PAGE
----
The expensive outcome of millennial job hoping

Participants in the National Millennial Community event in Seattle, Wash., use a tablet to perform research using 4G LTE Wi-Fi in the Chevy Trax. (Chevrolet)

American businesses have a new, multibillion-dollar problem: They can’t hold onto their youngest workers. More than one in five millennials changed jobs in the past year, triple the share of non-millennials who did so.
Such turnover is expensive. Every person who quits costs his employer about 20 percent of his annual salary, and that doesn’t include the cost of recruiting and training his replacement. Millennial turnover saps the U.S. economy an estimated $30 billion a year.
Today’s baby boomer bosses can avoid those costs by updating their workplaces to meet the psychological needs and aesthetic preferences of their youngest workers. Research shows that even small investments in workplace design and better management can deliver outsized returns.
Companies have little choice but to cater to millennials. They account for the largest share of the U.S. workforce: 35 percent. Next year, they’ll pass the baby boomers to become America’s largest generation.
Millennials don’t just have strength in numbers. They’re the best-educated and most technologically adept generation in history. It’s in corporate America’s interest to bring as many of them into the fold as possible.
Young adults want a workplace that cares about them as individuals, not just cogs in the corporate machine. Over 90 percent of millennials say work-life balance is a top priority when searching for a job, compared with 70 percent of baby boomers.
Unfortunately, just 29 percent of millennials say they’re engaged at work. Worse, companies don’t know what to do to fix this state of affairs. Forty-six percent of CEOs don’t have a plan to address the epidemic of disengagement within their ranks.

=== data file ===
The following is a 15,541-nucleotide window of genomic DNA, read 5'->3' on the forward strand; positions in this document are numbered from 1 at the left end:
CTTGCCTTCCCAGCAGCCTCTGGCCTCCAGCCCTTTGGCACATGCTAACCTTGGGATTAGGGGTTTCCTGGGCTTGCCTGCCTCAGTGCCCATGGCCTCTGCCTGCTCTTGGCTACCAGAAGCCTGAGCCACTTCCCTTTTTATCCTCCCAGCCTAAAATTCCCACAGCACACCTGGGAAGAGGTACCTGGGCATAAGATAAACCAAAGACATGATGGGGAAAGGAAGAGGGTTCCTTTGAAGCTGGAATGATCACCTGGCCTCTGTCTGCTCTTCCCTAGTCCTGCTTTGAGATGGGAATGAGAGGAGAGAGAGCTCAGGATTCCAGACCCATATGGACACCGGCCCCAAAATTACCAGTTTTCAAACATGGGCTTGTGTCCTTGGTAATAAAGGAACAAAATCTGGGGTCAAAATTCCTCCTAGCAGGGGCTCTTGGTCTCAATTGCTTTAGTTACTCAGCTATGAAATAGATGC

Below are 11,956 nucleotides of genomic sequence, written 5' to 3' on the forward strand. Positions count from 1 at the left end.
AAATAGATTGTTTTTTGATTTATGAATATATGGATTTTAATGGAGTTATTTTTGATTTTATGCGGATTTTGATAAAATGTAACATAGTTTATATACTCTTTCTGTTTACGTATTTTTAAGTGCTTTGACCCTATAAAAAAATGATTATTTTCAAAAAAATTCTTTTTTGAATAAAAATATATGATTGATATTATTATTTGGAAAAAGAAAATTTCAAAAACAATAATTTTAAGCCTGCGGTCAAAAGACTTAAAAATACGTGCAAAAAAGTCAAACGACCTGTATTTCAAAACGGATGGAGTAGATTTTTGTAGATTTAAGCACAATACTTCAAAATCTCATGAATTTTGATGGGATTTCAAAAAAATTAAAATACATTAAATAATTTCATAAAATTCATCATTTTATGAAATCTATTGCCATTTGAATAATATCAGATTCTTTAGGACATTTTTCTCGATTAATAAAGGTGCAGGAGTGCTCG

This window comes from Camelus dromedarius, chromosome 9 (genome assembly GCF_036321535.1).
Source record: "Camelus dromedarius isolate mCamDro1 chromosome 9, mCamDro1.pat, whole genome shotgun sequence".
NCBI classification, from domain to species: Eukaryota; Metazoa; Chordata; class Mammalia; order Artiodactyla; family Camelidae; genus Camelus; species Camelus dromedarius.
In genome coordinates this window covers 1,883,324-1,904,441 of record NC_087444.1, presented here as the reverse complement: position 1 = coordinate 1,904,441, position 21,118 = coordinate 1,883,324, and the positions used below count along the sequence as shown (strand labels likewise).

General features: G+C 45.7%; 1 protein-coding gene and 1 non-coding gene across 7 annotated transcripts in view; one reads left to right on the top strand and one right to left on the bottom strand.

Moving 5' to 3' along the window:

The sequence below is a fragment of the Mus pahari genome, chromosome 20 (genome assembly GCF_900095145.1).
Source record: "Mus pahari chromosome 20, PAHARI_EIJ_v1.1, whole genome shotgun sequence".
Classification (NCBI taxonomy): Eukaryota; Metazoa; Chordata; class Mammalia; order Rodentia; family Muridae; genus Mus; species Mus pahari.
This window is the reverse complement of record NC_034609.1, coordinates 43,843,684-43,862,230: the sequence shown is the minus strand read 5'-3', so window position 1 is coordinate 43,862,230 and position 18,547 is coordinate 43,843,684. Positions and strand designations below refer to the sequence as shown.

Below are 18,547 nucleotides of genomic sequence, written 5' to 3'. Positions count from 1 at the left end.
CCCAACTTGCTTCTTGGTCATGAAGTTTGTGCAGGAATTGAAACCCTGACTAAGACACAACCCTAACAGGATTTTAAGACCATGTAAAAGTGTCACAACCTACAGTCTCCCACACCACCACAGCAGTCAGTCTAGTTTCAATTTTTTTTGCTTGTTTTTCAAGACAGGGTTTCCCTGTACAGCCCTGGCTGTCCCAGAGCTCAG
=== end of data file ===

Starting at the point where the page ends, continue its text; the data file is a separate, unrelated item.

That’s a mistake. With unemployment near record lows, millennials can afford to job-hop until they find a company that offers them what they’re looking for.
That company is likely to prioritize a few things.
First, communication. Forty percent of millennials prefer weekly feedback from their supervisor—more than twice the share of any other generation.
There are other ways to boost communication between old hands and office rookies. Companies can experiment with reverse mentorship programs, whereby younger hires offer guidance to senior managers.
When millennials feel connected to their employers, they stick around. Financial services firm Pershing retained 96 percent of its millennial workforce over a three-year period after instituting a reverse mentorship program in 2013.
Second, the ideal millennial workplace will look like a college campus. Recent college graduates have spent four years switching seamlessly from group work in a coffee shop to cram sessions at the library.
But when they get to the workplace, they’re expected to sit at a desk eight hours a day. It shouldn’t be surprising that nearly 90 percent of college graduates say they feel “lost in transition” after moving to static office layouts.
Employers can meet their workers halfway by giving them tools to customize their workspaces. Some workers might use movable screens to grab some privacy. Others might wheel work tables together to create an ad hoc brainstorming space.
Empowering workers can boost productivity and revenue. A 2013 Cornell University study found that businesses that gave employees a choice over how to work grew four times faster than their inflexible counterparts.
In today’s tight labor market, successfully retaining employees can be a multibillion-dollar proposition. That’s a big enough sum to make even the most grizzled baby boomer boss embrace his millennial colleagues’ vision of work.
(Dick Resch is CEO of KI Furniture.)
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